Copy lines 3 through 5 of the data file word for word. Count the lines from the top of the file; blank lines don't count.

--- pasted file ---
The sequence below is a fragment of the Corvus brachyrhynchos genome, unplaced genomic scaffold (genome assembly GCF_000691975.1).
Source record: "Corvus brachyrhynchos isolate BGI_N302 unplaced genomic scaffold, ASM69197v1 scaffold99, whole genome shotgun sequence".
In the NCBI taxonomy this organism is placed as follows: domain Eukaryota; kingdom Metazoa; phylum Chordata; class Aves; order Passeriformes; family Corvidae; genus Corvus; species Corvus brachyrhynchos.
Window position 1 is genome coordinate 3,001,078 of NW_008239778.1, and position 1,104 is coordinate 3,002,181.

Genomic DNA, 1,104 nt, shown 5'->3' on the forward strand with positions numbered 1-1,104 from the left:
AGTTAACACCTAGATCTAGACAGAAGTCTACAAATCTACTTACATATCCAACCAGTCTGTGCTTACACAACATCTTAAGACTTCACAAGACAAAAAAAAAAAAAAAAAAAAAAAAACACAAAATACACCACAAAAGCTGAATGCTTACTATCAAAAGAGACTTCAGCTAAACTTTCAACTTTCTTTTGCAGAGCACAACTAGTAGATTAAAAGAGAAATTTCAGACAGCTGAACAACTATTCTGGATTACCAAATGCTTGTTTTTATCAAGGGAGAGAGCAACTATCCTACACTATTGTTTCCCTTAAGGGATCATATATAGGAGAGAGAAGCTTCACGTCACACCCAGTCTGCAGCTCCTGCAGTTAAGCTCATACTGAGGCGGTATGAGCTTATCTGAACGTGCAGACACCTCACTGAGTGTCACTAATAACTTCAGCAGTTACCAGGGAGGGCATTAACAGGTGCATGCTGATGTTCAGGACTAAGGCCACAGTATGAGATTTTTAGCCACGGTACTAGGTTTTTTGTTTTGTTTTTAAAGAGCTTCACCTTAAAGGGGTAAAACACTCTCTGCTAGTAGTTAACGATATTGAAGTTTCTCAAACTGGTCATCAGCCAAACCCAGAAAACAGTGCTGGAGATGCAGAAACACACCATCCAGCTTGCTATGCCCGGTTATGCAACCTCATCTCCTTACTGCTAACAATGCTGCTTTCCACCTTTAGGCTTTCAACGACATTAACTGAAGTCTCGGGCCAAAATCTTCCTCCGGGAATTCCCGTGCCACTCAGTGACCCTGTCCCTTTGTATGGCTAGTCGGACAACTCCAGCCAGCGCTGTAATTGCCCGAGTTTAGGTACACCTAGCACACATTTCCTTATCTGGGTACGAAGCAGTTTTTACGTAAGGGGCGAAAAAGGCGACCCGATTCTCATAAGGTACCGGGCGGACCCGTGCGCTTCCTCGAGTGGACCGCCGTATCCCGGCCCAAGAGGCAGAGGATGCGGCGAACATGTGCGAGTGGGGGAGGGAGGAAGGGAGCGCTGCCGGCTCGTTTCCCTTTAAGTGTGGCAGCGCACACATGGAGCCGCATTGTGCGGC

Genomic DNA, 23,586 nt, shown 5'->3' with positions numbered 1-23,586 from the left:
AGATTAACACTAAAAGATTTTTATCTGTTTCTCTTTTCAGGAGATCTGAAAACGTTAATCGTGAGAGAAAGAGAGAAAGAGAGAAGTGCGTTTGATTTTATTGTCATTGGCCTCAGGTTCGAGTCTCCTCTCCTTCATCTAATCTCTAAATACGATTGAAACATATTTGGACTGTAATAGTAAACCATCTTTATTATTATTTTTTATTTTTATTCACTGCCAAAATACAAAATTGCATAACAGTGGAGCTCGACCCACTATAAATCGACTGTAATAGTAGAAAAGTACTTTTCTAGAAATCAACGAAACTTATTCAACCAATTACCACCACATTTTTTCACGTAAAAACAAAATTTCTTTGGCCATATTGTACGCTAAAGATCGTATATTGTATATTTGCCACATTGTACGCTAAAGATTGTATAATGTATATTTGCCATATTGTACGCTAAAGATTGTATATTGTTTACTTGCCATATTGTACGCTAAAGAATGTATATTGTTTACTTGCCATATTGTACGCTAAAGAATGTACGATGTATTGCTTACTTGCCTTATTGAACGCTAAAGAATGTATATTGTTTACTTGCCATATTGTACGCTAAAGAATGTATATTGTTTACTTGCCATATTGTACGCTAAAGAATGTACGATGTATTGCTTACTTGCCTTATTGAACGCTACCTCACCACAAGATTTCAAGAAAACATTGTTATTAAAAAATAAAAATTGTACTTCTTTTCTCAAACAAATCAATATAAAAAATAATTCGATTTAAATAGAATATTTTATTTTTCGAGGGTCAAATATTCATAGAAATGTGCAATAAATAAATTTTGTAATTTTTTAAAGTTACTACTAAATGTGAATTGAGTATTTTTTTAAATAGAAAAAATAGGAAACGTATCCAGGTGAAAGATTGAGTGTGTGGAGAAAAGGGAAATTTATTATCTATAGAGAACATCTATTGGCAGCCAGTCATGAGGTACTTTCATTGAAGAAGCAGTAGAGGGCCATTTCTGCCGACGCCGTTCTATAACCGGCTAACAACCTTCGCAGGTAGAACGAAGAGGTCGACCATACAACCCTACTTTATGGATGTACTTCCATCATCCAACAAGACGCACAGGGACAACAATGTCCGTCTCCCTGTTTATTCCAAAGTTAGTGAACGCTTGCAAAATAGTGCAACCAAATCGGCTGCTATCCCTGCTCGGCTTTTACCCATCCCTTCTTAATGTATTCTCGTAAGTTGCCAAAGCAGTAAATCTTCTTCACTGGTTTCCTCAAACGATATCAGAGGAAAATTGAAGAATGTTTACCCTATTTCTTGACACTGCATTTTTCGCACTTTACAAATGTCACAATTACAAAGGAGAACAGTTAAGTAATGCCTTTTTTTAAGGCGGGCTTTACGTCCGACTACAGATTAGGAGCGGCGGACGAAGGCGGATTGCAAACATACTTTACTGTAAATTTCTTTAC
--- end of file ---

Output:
In the NCBI taxonomy this organism is placed as follows: domain Eukaryota; kingdom Metazoa; phylum Chordata; class Aves; order Passeriformes; family Corvidae; genus Corvus; species Corvus brachyrhynchos.
Window position 1 is genome coordinate 3,001,078 of NW_008239778.1, and position 1,104 is coordinate 3,002,181.

Genomic DNA, 1,104 nt, shown 5'->3' on the forward strand with positions numbered 1-1,104 from the left: